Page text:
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TV reporter Lu Parker plays by her own set of rules

The KTLA reporter is dating L.A. Mayor Antonio Villaraigosa, advocating for causes and promoting herself in ways that critics say is a problem for her professional reputation. Parker says media standards have to change with the times.

October 21, 2010|By Greg Braxton, Los Angeles Times

Lu Parker, perhaps the splashiest reporter in local TV, smiles as she marches through the South Los Angeles animal shelter. By her side on a leash is a mixed pit bull fresh out of the shelter's cages.

"Aren't you the lucky one?" Parker, who reports for KTLA-TV Channel 5's evening newscasts, coos to the muscular pooch she has recruited for a photo shoot showing her love for animals. She flashes a poised cover-girl style pose for the camera even though her frisky accomplice is being less than cooperative.

This isn't just another visit to the shelter for Parker, a regular volunteer at the facility. The session is one way to draw attention to her commitment to animals, and promote her nonprofit Lu Parker Project geared to helping at-risk youth and homeless animals: "This is my way of giving back."

Getting the word out also means coming out of the shadows to deal with what she acknowledges has been a hot-button subject — her nonprofessional celebrity profile. While a full-time reporter for KTLA (which, like the Los Angeles Times, is owned by Tribune Co.), it's her status as the striking girlfriend of Los Angeles Mayor Antonio Villaraigosa that has gotten her the most attention — and attracted more than a little flack for both of them. Critics say she's trading on her fame and dishonoring her profession; she maintains they don't appreciate the way journalism has changed over the years.

The romance developed a few years ago after the collapse of his 2007 extramarital affair with KVEA-TV reporter Mirthala Salinas — a scandal that derailed Salinas' career and may have seriously damaged the mayor's possible aspirations for higher office. When word of the new romance got out, some media observers joked about what they called his apparent obsession with glamorous young TV reporters. The couple came under more scrutiny this year due to an investigation into the mayor's acceptance of free tickets to events, where he often took Parker.

Parker, 42, has not previously spoken publicly at length about Villaraigosa; arrangements by her publicists for an interview several months ago were abruptly halted without explanation. But in a recent wide-ranging interview, she displayed a disarming openness about her personal and professional life.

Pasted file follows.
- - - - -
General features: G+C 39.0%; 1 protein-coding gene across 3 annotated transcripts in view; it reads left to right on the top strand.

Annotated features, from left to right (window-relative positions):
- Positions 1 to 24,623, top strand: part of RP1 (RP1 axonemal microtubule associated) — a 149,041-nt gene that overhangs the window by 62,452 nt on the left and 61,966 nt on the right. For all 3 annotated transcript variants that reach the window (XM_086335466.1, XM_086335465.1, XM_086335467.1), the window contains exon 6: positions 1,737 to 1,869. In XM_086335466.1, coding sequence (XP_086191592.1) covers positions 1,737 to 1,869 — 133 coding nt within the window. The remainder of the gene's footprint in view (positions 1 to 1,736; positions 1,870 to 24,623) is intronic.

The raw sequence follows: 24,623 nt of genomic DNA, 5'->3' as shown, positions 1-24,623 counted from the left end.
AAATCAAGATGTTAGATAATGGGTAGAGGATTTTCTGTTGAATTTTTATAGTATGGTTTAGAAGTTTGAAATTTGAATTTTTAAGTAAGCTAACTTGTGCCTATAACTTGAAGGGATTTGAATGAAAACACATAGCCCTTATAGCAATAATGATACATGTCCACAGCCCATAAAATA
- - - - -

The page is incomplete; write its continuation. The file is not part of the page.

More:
"I've never felt more fulfilled in my life," she said, sitting in the lobby of the shelter. "I'm in a great relationship, I have an amazing family and amazing friends. I love my job." She's particularly excited about this Sunday's Dodge Rock 'N Roll Los Angeles 1/2 Marathon, which will benefit her nonprofit foundation. "Things are great."

The photogenic couple has attended numerous events including concerts ("I'm at the U2/Black Eye(sic) Peas concert with Lu and the world is watching. I love L.A.", the mayor tweeted last October) and the recent opening of the Resnick Pavilion at the Los Angeles County Museum of Art.

But Parker has also drawn flack for the relationship and her website (luparker.com), which contains photos of her in a bikini and other revealing outfits. She is billed as an "Emmy award winning journalist, actress, author, former Miss USA and a former teacher." Blurbs appear for her book, "Catching the Crown: The Source for Pageant Competition," written after she was crowned Miss USA in 1994.

"It speaks to the evolving standard of journalism," said Loren Ghiglione, a professor of journalism at Northwestern University's Medill School of Journalism. "Lu Parker is creating a brand, hustling herself and her book. Her station should be nervous about the presence of her with a newsmaker on her website."

Judith Marlane, author of "Women in Television News Revisited," added that the relationship and the website have tainted Parker's credibility as a journalist. "This speaks to how far the level of journalistic integrity in TV has fallen," said Marlane. "The mayor is an elected official in a newsworthy position. She had to make a choice, and it's clear from her website that she's not out to further her journalism career."

Parker, who recently co-anchored a prime-time special on the environment, "Heal the Bay," and who has done stories on a variety of issues including the city of Bell scandal and investigative pieces on dog breeding, countered that those critical of her website don't understand her or the evolving state of journalism.

"Times are changing, media is changing," she said. "I just felt it would be a great thing to show the lighter side of Lu Parker, let people get a little insight into my life. Why not put it out there? If I have joy in my heart, or see something that inspires me, why not let people know about it rather than just letting it sit under a rock. I love to inspire people. Journalism is only about a fifth of my life."

As for the pictures: "I'm not posing nude or doing anything salacious. I have modeled. If I thought it undermined my credibility, I wouldn't do it."

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